The Fed conducted its first stress test in 2009, aimed at restoring confidence in banks by showing worst-case losses. In 2011, the central bank adopted a new approach to the tests that focused on banks’ plans for capital.


“The point is to bar capital distributions from under- capitalized or risk-prone bank holding companies, which happened a lot, with full Federal Reserve Board approval, even as the crisis was clearly revving up,” said Karen Shaw Petrou, co- founder of Federal Financial Analytics, a Washington firm that specializes in financial regulation analysis.


The 19 largest banks in 2007 paid out more than $43 billion in dividends as housing prices continued their fall, and an additional $39 billion in 2008 as the crisis began to accelerate, Patrick Parkinson, the former head of the Fed Board’s supervision and regulation division said in 2011. He is now a managing director at Promontory Financial Group LLC.


To contact the reporters on this story: Craig Torres in Washington at ctorres3@bloomberg.net; Joshua Zumbrun in Washington at jzumbrun@bloomberg.net.



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Minimum Tier 1 common ratios according to the 2012 and 2013 stress tests.


          2012    2013

BofA      5.7%    6.8%

Citi      5.9%    8.3%

JPM      6.3%    6.3%

Goldman  5.8%    5.8%

MS        5.4%    5.7%

Wells    6.6%    7.0%

Big improvements for BofA and Citi. These two should be returning large amounts of capital soon, perhaps starting in 2014.


JPM and Goldman have identical numbers in 2012 and 2013. But both were allowed to return a lot of capital last year, and presumably a similar capital return will be permitted this year as well.

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folk has anyone look at http://www.federalreserve.gov/newsevents/press/bcreg/DFAST_2013_results_20130307.pdf


on page 21, which has "Projected losses, revenues, and net income before taxes for 18 participating bank holding companies

Federal Reserve estimates in the severely adverse scenario"


anyone have any comments, BAC's net income before taxes is -51bil (in this severe adverse scenario).


which doesn't bode well for capital return, this the fed base their decision on this

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folk has anyone look at http://www.federalreserve.gov/newsevents/press/bcreg/DFAST_2013_results_20130307.pdf


on page 21, which has "Projected losses, revenues, and net income before taxes for 18 participating bank holding companies

Federal Reserve estimates in the severely adverse scenario"


anyone have any comments, BAC's net income before taxes is -51bil (in this severe adverse scenario).


which doesn't bode well for capital return, this the fed base their decision on this


I'm going to sound like a broken record, but it's not just how much capital you hold, it's your earnings power that matters at least as much.


Bathtub water level.  Rate in versus rate out.  Remember differential equations?


Once you get yourself buried under a pile of loan loss provisions, how fast can you rebuild your capital?  Only thing that matters here is your earnings power.  Wells Fargo might get dragged down to a 7% capital ratio, but they'll bounce back 100 bps of capital real fast.  "I get knocked down, but I get up again, you're never going to keep me down".


This, I believe, is what Moynihan is talking about when he says regulators want to see regular and recurring earnings.




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I also want them to get rejected/discouraged from returning much capital (it was a change of heart).  I have so much in BAC that I want them to be a safer ride until their earnings power is restored (which will bring up and keep up the stock price).  As I said earlier in the week, a little capital return today versus in a year or two matters little to the intrinsic value.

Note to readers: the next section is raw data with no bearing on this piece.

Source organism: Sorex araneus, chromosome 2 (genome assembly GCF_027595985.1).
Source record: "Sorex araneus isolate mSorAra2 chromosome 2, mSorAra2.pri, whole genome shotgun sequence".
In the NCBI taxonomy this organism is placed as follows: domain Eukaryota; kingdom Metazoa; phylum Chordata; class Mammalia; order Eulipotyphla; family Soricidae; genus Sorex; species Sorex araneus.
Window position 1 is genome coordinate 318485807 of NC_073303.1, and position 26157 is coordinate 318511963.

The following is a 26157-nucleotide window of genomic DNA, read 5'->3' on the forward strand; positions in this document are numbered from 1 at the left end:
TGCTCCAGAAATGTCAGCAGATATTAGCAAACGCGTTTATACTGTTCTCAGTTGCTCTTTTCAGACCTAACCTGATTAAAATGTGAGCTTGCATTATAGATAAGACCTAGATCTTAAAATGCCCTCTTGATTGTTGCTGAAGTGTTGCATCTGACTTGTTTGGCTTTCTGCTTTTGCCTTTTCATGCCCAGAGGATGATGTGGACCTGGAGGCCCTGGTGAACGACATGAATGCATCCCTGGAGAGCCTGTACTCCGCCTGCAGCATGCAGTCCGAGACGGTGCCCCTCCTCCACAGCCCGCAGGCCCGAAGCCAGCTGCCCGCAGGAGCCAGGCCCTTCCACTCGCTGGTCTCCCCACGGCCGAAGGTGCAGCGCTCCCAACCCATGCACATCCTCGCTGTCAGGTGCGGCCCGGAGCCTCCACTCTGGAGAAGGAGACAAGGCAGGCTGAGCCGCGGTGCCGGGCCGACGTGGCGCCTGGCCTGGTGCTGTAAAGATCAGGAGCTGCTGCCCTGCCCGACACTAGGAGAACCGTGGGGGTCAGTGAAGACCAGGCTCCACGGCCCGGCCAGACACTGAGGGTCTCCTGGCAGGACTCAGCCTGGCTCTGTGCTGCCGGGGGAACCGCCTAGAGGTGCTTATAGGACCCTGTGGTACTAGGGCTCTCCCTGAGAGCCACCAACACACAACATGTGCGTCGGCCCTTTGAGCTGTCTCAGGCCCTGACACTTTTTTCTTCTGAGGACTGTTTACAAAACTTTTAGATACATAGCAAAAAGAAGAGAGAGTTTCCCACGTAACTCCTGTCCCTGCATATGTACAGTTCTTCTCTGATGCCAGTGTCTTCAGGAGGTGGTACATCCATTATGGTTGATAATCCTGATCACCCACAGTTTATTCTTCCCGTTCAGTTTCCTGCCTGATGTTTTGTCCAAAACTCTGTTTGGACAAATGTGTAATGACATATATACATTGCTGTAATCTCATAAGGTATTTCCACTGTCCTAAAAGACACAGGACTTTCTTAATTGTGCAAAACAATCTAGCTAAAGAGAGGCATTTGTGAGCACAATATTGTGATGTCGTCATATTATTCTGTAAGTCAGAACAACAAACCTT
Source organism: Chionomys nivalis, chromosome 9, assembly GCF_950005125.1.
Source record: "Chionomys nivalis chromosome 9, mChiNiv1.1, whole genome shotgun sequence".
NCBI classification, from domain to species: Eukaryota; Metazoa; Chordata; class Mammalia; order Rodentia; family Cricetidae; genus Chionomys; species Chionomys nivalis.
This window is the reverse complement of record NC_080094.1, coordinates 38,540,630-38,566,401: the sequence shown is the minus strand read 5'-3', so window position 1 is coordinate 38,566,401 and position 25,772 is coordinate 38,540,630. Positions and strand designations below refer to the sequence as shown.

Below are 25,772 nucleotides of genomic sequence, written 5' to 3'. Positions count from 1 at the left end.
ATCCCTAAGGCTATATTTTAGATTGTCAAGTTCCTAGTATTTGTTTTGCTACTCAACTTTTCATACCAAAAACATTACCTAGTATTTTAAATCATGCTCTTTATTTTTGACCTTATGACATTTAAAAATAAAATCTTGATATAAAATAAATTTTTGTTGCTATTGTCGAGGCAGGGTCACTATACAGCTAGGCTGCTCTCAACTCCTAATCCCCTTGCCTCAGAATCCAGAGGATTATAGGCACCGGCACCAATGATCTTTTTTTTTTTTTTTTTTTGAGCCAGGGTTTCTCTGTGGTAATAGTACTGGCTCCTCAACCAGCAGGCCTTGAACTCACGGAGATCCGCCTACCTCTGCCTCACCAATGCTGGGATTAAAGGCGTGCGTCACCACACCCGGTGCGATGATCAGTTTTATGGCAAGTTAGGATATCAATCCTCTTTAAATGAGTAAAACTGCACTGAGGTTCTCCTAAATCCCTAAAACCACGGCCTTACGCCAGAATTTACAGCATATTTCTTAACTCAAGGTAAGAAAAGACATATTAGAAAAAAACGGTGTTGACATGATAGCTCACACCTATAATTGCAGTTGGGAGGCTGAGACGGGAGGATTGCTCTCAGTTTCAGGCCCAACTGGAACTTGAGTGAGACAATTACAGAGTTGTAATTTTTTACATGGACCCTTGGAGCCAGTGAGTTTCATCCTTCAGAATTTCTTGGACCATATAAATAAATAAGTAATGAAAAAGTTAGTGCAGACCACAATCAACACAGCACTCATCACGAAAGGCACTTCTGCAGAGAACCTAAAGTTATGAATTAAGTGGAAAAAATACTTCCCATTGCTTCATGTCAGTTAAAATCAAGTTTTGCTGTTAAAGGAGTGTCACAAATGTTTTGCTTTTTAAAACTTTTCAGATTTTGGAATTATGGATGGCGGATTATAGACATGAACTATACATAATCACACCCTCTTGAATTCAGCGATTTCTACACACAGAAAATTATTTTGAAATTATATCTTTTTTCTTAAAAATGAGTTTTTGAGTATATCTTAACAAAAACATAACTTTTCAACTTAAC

Maybe the market would also like them to be safer -- these banks never actually lost that much in the financial crisis... what hurt shares (more than losses) was the dilution at low prices.  Market should be afraid of dilution above all else if they've learned anything.


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Differences in results of the Fed-run stress tests against those conducted by the banks are likely to raise questions among regulators when deciding how much excess capital they will allow the banks to return to shareholders.


In November, the Fed said it was judging the adequacy of banks’ capital plans partly based on whether the banks had “effective” processes for estimating potential revenues, losses and capital needs. Large variations between bank-run tests and those at the Fed may call into question banks’ abilities to manage risk.





Comparing the FED and BAC's results, the major difference is pre-provision revenue:

FED - $24.1b  vs.  BAC -  $38.5b


I suspect there is a fundamental difference in assumptions between the FED model and BAC's to account for this, and that it could be viewed by the FED as an internal risk management problem.


Personally, I hope there is another opportunity to buy at lower prices if capital return to shareholders is stingy.

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It is highly likely that we will see at least 1 new UK bank before year-end, with the right kind of dilution ;) It would seem that the outgoing governor is telegraphing the intent to break up RBS, & do it by moving retail depositors to new banks that have none of the Lloyds, Barclays issues, etc. Now if you can open up a new & unencumbered UK bank, with less capital, & favourable growth prospects - where do you think that incremental 'bank' investment is going to go? And do you really think the incoming governor is going to tolerate status-quo ?




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General question/something I noticed on this year's stress tests:


First, I'm largely referring to JPM/WFC, which are a few years ahead of BAC on dividends and buybacks.  Both of these companies stress test capital levels did not change much from last year.  At the same time, they are at the Basel III requirements of capital levels already. 


Doesn't this seem to imply that they can't increase buybacks/dividends as much--i.e., if they had paid out more last year, they would have done worse than last year (in terms of capital levels) in the current stress tests?  At the same time, they did increase their Basel III requirements, so these tests seem to be harder to meet than the Basel III requirements everyone was fixated on.  Am I off base here?


Offsetting that, the banks had very different estimates of the stress test results, so perhaps it is just that the regulators decided to go ultra-conservative on these tests (as opposed to last year, perhaps) and we will see improvement in the coming years.